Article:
For the main course I purchased some local cod (I love highly acidic whites with the delicate yet buttery flavor of cod) and poached it in a tomato and fish broth which I added thinly sliced spring onions, watercress, baby potatoes and white asparagus. I completed the dish with a pat of butter to give it a rounder finish. With this I paired the Chenevieres Fourchaume Premier Cru. Fourchaume is one of the most famous Premier Crus. Just a one minute drive from its more prestigious cousins Fourchaume holds a similar aspect to the sun as do the Grand Crus, the micro climate is also similar with the same soil content but this is the beauty and mystery of great wines not just held to Burgundy because although the wine is well made it does not hold the acid as do the great growths of Chablis. In the end it hits just a tad short in length. Not that I am complaining as it was generous, racy and bright with a viscous buoyancy on the palate. This is a fantastic wine but does not have the longevity as the great ones. But that is why there are only 7 Grand Crus in Chablis.
The wine itself has an aroma of toasted almonds, tangerine, silt, clay and toffee with a salty edge. The mouthfeel it is bright, and focused with a ton of limestone on the mid palate and round sweetness on the finish. The bottle really opened up with the richness of the finishing butter.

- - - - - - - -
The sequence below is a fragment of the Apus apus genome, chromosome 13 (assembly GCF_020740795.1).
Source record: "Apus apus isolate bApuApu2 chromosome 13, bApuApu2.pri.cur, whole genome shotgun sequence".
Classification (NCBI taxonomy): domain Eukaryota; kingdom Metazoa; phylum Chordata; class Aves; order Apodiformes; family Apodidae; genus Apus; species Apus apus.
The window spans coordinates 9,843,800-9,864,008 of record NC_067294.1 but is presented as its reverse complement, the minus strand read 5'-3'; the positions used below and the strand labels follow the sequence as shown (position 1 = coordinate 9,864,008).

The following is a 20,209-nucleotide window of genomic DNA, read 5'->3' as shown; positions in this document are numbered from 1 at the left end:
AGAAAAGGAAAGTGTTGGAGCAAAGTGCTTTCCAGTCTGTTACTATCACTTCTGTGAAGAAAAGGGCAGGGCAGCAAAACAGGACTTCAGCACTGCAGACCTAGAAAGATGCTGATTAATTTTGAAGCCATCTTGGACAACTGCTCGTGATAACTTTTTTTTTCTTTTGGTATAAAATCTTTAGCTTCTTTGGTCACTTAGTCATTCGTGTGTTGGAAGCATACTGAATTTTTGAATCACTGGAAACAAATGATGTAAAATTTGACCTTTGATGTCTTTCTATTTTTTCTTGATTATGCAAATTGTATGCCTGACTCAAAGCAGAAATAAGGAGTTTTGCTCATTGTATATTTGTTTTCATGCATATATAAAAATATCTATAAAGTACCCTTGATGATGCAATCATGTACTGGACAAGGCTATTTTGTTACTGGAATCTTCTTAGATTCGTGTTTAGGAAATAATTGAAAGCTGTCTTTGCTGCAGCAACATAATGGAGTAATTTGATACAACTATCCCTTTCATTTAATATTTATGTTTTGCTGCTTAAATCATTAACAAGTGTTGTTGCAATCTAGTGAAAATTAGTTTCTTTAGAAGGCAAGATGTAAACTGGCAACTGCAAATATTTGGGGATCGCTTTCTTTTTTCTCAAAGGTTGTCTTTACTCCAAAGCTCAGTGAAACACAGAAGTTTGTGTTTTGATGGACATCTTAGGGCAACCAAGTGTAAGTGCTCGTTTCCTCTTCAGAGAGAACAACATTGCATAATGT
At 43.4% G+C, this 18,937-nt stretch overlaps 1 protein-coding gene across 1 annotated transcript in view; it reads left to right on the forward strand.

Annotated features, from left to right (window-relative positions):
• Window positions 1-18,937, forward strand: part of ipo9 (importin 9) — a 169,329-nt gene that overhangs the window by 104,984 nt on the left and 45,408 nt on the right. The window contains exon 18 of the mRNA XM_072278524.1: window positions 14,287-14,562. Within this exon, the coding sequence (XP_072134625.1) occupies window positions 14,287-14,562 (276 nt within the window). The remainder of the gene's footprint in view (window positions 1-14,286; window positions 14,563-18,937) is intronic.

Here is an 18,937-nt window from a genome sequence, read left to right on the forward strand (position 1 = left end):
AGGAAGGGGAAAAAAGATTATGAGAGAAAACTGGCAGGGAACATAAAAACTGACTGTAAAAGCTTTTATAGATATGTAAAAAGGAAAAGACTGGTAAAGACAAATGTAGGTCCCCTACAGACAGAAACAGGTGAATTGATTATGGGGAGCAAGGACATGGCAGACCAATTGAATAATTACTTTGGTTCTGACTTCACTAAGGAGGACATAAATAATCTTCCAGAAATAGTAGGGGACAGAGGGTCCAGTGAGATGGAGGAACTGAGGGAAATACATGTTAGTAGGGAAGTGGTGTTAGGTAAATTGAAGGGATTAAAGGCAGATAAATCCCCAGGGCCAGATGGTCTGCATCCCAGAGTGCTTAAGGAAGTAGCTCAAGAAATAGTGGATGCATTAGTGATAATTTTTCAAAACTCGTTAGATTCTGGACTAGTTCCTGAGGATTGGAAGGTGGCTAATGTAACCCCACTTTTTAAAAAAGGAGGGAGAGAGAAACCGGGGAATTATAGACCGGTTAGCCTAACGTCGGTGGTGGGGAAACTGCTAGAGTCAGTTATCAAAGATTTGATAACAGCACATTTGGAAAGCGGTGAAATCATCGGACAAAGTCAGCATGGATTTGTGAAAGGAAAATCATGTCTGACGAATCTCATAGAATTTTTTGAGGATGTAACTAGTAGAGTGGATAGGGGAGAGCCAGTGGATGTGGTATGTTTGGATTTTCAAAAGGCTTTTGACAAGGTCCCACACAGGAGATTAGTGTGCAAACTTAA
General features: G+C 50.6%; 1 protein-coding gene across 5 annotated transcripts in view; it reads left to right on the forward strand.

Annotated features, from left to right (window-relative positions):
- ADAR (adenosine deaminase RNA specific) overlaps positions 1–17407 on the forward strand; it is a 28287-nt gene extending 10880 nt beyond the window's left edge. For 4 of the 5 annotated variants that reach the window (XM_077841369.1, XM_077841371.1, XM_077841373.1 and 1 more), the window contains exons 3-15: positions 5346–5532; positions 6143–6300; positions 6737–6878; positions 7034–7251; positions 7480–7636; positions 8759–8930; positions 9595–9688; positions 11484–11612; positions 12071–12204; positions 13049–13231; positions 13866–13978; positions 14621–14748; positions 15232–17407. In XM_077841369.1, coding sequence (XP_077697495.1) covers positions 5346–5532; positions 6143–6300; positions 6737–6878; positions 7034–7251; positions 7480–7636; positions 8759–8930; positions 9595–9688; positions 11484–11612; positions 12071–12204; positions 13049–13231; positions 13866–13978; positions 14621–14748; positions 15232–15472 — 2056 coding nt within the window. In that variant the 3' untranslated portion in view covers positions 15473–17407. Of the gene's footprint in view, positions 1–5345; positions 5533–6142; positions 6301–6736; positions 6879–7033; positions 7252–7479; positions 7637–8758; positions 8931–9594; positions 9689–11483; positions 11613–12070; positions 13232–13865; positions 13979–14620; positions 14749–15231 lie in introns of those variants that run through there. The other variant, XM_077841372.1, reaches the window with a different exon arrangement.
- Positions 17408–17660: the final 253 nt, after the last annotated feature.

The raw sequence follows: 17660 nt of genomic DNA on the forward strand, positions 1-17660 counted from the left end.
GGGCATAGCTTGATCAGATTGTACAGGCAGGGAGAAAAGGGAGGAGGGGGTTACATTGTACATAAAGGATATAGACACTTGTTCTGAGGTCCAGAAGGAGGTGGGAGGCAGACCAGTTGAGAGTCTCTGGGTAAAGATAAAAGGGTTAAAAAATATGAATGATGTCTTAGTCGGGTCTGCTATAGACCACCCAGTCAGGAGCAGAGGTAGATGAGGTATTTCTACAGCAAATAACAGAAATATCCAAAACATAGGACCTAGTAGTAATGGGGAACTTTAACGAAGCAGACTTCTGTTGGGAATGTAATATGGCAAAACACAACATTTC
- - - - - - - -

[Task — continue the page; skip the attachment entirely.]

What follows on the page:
- 5 oz cod
- 1 whole spring onion
- 1 cup fish stock
- 1/4 cup tomato puree
- 4 white asparagus
- 1/2 lemon (the squeezed out body of the fruit used for the mignonette)
- 1/2 tangerine (the squeezed out body of the fruit used for the mignonette)
- baby potatoes
- lemon thyme
- Boil your potatoes
- once boiled but them off to the side until you are ready to plate your dish
- Bring to a slow boil the fish stock and tomato puree
- season with salt and pepper to taste
- add one lemon thyme sprig and the lemon and tangerine rinds
- as this heats add the spring onion bulb thinly sliced
- in a saute pan add evoo and a pinch of chili flake
- once the oil heats on a medium heat add the white asparagus
- once they start to sear which will encourage a slight caramelized flavor add a ladle of the broth
- lower the heat to medium low and let the asparagus lightly steam with the broth
- remove the asparagus and add your cod.
- add enough broth until it almost covers the fish.
- plate your potatoes at the bottom of a bowl with your asparagus on top
- once your fish is cooked gently remove it from the broth and place it on the asparagus
- add you watercress to your broth with a pat of butter and reduce until the butter is melted
- as always taste as you go and season accordingly
- once the butter is melted spoon over the fish until it fills the bottom of the bowl